The transfer portal and NIL

In my curious and often obtuse mind, I ended up with the question of how do these work together. I know they each stand on their own merit, but wonder if there is some interesting interplay. Let’s say, as a previous poster brought up, that a player is paid by a car dealer for the use of his image or likeness in Fayetteville, but decides to use the portal to transfer to Auburn. The Fayetteville car dealer then sees less value in this arrangement, what happens next. I know the arrangement could be month to month, with the athlete being paid on real time intervals, but not sure how the process is anticipated to work and how detailed or complicated the arrangements might need to be. Is Jimmy Sexton or the likes, licking their lips? Maybe a few lawyers are.

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My guess is it’s tied to the number of times a commercial is run, so if I transfer to Auburn, I doubt Lewis Ford will be interested in me in a commercial for them. As you say, the devil will be in the details.

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If your taking money from an organization to represent them in a specific market then leave that market, could/would there possibly be lawsuits to recover monies for bad faith in the representation?

I am reminded of the Dos Equis “I don’t always… but when I do” guy. He was paid money to be the image of their product. He always appeared very dapper and refined in his commercials. He was expected to maintain that image anytime in public. He got into a lot of crap when he showed up some place in I think sandals, shorts, and t-shirt. I think lawsuit ensued and that’s ultimately why they got a new guy for a while. Not sure if there was monetary reimbursements or not but something happened.

I just think the NIL is going to open up Pandoras box and we can not even imagine what its going to do. I’m reminded of one of those idiotic congressional statements a few years back “the bill is so big we are just going to have to pass it to find out whats in it.” NIL is going to be like that.

I, too, think it is a very slippery slope, made even slicker with the crafting being done, by bureaucrats, politicians and attorneys. Seems when they try to solve problems or fix things, they often become broken beyond repair. I know there is a lot of concern that the kids are being taken advantage of, and in many ways I understand the sentiment and recognize the magnitude of money involved in college athletics. However, I am more supportive of allowing the athlete to make the choice between college or professional sports, without any age limits or years in school. When the NIL proponents talk about the big money, the huge Coaching salaries, the large sums paid to the NCAA, etc. all are immediately visible. However, it seems that not much conversation addresses the large amount these colleges have invested in facilities and resources that in many ways help develop prospective professional athletes for their next step and showcase such talents.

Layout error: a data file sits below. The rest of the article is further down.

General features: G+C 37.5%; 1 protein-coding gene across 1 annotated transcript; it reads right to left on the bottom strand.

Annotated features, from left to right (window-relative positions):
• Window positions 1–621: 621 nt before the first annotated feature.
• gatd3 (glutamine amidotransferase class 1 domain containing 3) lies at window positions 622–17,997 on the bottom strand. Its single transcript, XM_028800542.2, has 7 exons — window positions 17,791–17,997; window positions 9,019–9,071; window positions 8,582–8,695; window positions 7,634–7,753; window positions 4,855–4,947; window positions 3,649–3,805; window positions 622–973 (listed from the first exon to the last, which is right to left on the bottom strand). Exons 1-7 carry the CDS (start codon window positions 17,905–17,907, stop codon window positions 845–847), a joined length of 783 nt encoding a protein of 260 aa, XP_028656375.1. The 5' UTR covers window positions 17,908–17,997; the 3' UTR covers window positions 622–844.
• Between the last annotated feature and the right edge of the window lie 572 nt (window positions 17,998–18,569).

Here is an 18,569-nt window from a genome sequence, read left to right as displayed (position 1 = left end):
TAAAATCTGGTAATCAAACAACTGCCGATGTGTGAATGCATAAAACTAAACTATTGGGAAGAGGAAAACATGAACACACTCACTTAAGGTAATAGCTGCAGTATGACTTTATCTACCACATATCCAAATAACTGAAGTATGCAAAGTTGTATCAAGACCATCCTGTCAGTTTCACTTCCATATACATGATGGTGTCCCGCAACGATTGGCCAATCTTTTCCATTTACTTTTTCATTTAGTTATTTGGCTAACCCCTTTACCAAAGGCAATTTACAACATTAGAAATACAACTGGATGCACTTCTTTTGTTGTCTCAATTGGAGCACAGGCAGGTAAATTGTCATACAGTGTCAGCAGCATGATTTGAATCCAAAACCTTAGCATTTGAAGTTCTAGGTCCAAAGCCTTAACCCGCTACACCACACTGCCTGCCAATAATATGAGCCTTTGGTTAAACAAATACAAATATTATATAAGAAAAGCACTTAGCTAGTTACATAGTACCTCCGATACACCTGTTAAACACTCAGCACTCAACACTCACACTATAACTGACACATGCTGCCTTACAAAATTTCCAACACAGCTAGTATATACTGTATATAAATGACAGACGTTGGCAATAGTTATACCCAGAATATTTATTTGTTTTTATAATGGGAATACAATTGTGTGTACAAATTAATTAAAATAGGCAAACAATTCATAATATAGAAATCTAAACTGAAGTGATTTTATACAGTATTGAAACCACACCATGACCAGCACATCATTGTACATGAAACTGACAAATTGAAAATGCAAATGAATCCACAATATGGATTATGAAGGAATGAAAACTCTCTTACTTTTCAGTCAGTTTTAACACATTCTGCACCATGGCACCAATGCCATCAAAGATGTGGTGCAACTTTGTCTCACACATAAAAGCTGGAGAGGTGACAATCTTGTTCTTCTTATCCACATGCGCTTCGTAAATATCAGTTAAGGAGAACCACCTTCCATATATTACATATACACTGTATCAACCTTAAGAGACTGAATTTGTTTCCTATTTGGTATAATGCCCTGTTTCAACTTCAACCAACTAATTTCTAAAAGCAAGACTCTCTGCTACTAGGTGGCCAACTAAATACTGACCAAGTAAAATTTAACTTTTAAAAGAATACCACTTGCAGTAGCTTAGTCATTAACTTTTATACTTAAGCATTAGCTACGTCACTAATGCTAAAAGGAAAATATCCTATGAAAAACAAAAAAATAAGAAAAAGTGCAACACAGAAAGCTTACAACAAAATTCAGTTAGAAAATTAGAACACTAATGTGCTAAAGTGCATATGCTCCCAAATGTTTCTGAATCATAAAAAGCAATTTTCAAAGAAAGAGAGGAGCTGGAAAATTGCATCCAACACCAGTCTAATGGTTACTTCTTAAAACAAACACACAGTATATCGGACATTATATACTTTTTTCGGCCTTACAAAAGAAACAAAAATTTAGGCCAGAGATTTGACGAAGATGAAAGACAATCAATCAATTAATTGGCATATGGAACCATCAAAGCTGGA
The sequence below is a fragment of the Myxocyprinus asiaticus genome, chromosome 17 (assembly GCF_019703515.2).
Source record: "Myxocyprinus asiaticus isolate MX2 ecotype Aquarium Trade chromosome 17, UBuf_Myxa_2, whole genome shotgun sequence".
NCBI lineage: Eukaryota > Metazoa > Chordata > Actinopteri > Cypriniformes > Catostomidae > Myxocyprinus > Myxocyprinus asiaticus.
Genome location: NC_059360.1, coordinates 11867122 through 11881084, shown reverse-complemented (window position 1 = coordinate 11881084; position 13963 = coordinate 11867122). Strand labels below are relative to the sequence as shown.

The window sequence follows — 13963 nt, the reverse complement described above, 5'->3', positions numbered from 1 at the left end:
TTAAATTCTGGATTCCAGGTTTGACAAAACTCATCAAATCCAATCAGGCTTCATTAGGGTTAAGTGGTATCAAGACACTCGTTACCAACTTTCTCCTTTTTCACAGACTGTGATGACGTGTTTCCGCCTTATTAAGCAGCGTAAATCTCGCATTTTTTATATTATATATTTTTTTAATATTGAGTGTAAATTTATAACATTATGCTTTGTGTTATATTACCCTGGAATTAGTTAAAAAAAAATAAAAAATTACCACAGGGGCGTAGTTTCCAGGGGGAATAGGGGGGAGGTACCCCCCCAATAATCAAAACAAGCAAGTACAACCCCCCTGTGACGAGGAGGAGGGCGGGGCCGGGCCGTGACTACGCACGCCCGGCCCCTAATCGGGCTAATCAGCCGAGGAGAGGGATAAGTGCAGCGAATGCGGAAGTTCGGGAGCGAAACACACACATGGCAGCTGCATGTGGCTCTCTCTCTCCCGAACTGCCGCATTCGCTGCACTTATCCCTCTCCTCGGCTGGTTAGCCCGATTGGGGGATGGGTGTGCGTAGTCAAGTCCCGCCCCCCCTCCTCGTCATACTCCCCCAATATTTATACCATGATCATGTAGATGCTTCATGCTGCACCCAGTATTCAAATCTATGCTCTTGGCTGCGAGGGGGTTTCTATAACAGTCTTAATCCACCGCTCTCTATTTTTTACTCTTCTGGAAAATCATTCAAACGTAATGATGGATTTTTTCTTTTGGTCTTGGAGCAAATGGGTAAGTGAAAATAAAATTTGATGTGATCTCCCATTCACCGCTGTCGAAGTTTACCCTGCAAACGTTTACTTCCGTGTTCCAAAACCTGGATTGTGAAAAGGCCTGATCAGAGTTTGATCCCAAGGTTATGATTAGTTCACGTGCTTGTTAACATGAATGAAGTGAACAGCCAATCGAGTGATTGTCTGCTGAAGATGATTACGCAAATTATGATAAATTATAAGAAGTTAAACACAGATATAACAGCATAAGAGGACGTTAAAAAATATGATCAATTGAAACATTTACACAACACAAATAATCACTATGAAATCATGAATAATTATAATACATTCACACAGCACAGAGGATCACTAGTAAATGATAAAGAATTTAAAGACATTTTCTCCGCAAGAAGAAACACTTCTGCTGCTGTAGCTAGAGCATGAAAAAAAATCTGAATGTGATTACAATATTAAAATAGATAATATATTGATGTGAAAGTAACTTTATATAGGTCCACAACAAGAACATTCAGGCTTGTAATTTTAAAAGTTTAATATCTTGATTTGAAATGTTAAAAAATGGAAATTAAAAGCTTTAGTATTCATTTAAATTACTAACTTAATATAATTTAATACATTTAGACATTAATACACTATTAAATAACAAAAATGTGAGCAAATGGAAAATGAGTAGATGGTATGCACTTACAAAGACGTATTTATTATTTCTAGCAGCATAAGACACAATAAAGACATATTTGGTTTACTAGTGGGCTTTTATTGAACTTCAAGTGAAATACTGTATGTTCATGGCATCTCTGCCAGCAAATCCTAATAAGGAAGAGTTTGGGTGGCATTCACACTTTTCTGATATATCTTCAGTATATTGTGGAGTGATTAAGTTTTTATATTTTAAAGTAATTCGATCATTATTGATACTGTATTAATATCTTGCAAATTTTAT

I have been informed that the college education and education resources available to the athletes should not really count for much, as the athletes are not there for a degree. I really question this and know that a small percentage of the athletes make livings competing in their sport, so hopefully we see numerous young people who got a step up in their lives from the education opportunities provided in exchange for their athletic talent.

my guess is that it will simply be a matter of contract. Whether a player transfers affects the terms of the payment are likely to be negotiated up front. I don’t see this as a big problem–at least not from a legal standpoint.

In my opinion the “deals” made between business and players won’t have a contract. Most if not all will be one off appearances or likeness use. But obviously you’re a lawyer and will have a more informed opinion.

If there are “one off” appearances, the payment will be made for those appearances & won’t be affected by whether a player transfers later. A contract doesn’t have to be long term or even written. “Come to the dealership for an hour to meet my customers & I’ll pay you $x” becomes a contract by the time the kid shows up & meets customers for an hour.


Here’s one scenario I can’t get out of my head: your local car dealer is paying a running back X dollars to represent the dealer in commercials. Running back gets “in Dutch” with the coach for fumbling in critical situations and gets benched. Car dealer cuts off the sponsorship deal with the running back. Player blames coach and hits the portal, looking for a better deal.

Almost like a player hitting the portal because he thinks the coach is holding him back and he is a "bucket

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